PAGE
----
Twitter growth, Twestival, Phillip Schofield and Steven Fry

A bit of a microblogging round-up.

There’s been a bit of discussion about the Hitwise findings released by Heather Dougherty, that claim Twitter traffic surpassed Digg for the first time. OK, when I say discussion, it’s the normal coincidence of Techcrunch and ReadWriteWeb both jumping to analyse the same topic when it appears. (Having almost identical headlines didn’t help!).

And in the UK, it’s grown by 974% in 12 months! It’s now the 291st most-viewed website in the UK – with fastest growth among 35-44 year olds.
Apparently European CEO’s might not get Twitter, but it’s users do – as shown by the amazing growth of Twestival,  which has grown from a group of London-based Twitter users getting together, along with some gatherings in places like Toronto and Vancouver. The next one, on February 12, will now have 100+ cities around the world hosting events in aid of charity:water. And the first release of London tickets sold out in a couple of hours.

Stephen Fry is a British celebrity and icon, and to celebrate 50,000 following @stephenfry he’s set quite a challenge, which has definitely hit UK productivity today! (Via thatcanadiangirl). Entry is by submitting the best tweet using 50 letter Ls.

And speaking about celebs, one of the most mainstream TV hosts in the UK, Phillip Schofield, is not just on Twitter (@schofe), but verified himself by referring to Twitter live on the mid-morning chat show This Morning. (via PaidContent: UK). While I wouldn’t credit the host of This Morning and Dancing on Ice as the sole tipping point for Twitter becoming mainstream, it’s another big push of added momentum.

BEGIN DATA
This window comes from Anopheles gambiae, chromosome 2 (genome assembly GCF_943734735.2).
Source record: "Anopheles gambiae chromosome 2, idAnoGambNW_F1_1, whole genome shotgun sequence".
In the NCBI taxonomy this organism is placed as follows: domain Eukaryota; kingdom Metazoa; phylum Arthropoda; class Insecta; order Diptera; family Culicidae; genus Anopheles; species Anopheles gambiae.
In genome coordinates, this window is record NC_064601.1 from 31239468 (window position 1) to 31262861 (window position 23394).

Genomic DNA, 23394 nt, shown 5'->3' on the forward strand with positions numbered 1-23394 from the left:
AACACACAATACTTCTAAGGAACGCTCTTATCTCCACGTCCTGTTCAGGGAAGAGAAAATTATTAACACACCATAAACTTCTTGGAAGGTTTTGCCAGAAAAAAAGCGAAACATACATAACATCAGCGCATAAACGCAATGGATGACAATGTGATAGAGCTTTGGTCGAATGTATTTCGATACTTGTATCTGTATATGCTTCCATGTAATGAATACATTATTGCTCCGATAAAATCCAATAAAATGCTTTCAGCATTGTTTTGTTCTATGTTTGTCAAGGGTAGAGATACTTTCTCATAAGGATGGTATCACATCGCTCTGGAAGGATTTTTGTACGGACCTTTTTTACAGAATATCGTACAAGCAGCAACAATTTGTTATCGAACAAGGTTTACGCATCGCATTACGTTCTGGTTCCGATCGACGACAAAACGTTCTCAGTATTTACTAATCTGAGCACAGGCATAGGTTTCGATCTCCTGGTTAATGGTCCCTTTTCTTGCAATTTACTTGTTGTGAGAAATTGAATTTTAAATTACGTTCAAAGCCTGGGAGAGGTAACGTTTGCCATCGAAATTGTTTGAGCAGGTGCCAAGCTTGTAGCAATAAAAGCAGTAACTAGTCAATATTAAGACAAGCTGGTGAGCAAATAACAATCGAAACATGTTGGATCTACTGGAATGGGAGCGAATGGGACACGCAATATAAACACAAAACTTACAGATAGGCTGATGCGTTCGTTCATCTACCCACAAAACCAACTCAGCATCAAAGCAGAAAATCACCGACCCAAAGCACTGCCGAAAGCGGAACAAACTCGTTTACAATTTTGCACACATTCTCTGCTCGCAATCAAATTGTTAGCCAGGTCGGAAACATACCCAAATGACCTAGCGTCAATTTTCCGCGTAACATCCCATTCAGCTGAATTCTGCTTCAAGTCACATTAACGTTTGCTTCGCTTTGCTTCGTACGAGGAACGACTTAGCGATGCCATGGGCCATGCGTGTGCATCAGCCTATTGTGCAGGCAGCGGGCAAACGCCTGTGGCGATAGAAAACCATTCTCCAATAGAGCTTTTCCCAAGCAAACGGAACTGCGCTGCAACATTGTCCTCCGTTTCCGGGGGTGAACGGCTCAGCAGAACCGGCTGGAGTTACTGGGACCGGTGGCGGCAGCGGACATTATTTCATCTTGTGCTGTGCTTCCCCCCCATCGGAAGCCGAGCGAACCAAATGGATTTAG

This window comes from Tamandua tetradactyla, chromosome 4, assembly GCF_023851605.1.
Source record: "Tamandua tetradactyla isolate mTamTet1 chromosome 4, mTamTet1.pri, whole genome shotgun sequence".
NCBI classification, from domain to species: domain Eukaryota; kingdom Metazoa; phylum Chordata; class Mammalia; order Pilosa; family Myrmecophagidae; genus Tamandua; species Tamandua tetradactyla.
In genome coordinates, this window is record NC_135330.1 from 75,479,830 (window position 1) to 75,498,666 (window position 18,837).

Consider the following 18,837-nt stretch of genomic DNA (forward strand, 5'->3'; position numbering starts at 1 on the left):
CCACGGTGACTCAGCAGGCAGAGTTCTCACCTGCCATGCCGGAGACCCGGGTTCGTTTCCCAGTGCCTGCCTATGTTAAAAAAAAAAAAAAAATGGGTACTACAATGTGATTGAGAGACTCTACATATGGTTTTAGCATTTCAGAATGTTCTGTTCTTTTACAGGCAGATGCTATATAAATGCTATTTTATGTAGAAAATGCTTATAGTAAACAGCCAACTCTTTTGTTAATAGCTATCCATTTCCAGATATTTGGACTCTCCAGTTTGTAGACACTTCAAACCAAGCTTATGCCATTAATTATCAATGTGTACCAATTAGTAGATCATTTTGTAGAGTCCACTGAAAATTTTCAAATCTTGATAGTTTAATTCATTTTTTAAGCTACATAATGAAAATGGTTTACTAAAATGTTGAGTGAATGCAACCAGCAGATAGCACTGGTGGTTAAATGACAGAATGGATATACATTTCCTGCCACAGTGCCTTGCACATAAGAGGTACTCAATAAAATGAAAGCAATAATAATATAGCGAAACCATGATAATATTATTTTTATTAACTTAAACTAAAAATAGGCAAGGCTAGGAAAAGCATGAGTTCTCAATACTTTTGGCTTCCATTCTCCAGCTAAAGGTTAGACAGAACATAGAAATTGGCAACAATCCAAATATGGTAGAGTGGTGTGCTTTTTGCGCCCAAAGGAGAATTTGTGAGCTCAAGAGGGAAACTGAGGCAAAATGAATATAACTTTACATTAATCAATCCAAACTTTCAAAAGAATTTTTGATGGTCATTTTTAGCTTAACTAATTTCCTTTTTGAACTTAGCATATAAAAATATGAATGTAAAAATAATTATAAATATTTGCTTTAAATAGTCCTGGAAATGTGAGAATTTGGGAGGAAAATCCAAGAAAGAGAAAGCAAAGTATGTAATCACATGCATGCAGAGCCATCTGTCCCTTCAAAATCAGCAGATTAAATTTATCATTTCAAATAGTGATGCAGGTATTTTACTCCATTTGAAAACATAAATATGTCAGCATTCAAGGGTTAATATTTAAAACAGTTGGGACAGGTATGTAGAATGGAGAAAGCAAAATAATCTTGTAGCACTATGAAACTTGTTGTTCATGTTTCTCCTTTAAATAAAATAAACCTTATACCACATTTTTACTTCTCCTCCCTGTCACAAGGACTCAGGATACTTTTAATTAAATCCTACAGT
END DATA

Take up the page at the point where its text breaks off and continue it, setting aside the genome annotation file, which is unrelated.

Twitter’s SMS service loses Canada. Now just U.S and India

It seems that Canada has joined the rest of the world in losing the ability to receive Twitter updates via SMS, as revealed on the Twitter Status Blog. As with the rest of the world, the blame is placed squarely at Mobile carriers:

‘We can’t afford to support this service given our current arrangement with our providers (where costs have been doubling for the past several months.)’

The post continues:

‘The ability to update Twitter over SMS will still be supported over 21212. But we know that this is only part of the experience and we want to make Twitter work in the way folks want … regardless of where they live.

There is a realistic, scalable SMS solution for Canada (and the rest of the world.) We’re working on that and will post more details on the Twitter blog as we make progress.’

It seems a little strange this appeared on the Status Blog, and not the Official Company Blog, which is what happened when we lost Twitter updates via SMS in the UK. And at the time, there was the promise of several new local SMS services across Europe – but I don’t think anything has been arranged yet, and to be fair, if you’re not being monetised or bought by Facebook, then the costs do start to add up:

‘Even with a limit of 250 messages received per week, it could cost Twitter about $1,000 per user, per year to send SMS outside of Canada, India, or the US.’

SMS is obviously a hugely profitable enterprise for mobile providers currently. And I doubt much will change on that front for some time – but hypothetically, with the rise of smart phones and access to social networks (and fortunately, Twitter and clients), could this a cause for even the start of a decline in SMS usage? Any mobile phone experts got any idea of the figures, and whether smart phone usage means less SMS?

Twitter shakes the ground under major news websites: How they have to adapt

It’s happened again. Yet again, an earthquake has occurred, this time in the U.S. – and yet again I found out about it from Twitter as it happened, rather than from one of the news websites minutes later. In fact, I’d even reported on it, and uploaded an image from Twitter to 140Char (Now available at ) before the BBC website had any coverage.

And when the BBC does cover it, look at the lack of any responses. Now compare that to the sheer amount of updates which occurred on Twitter, even during the quake itself.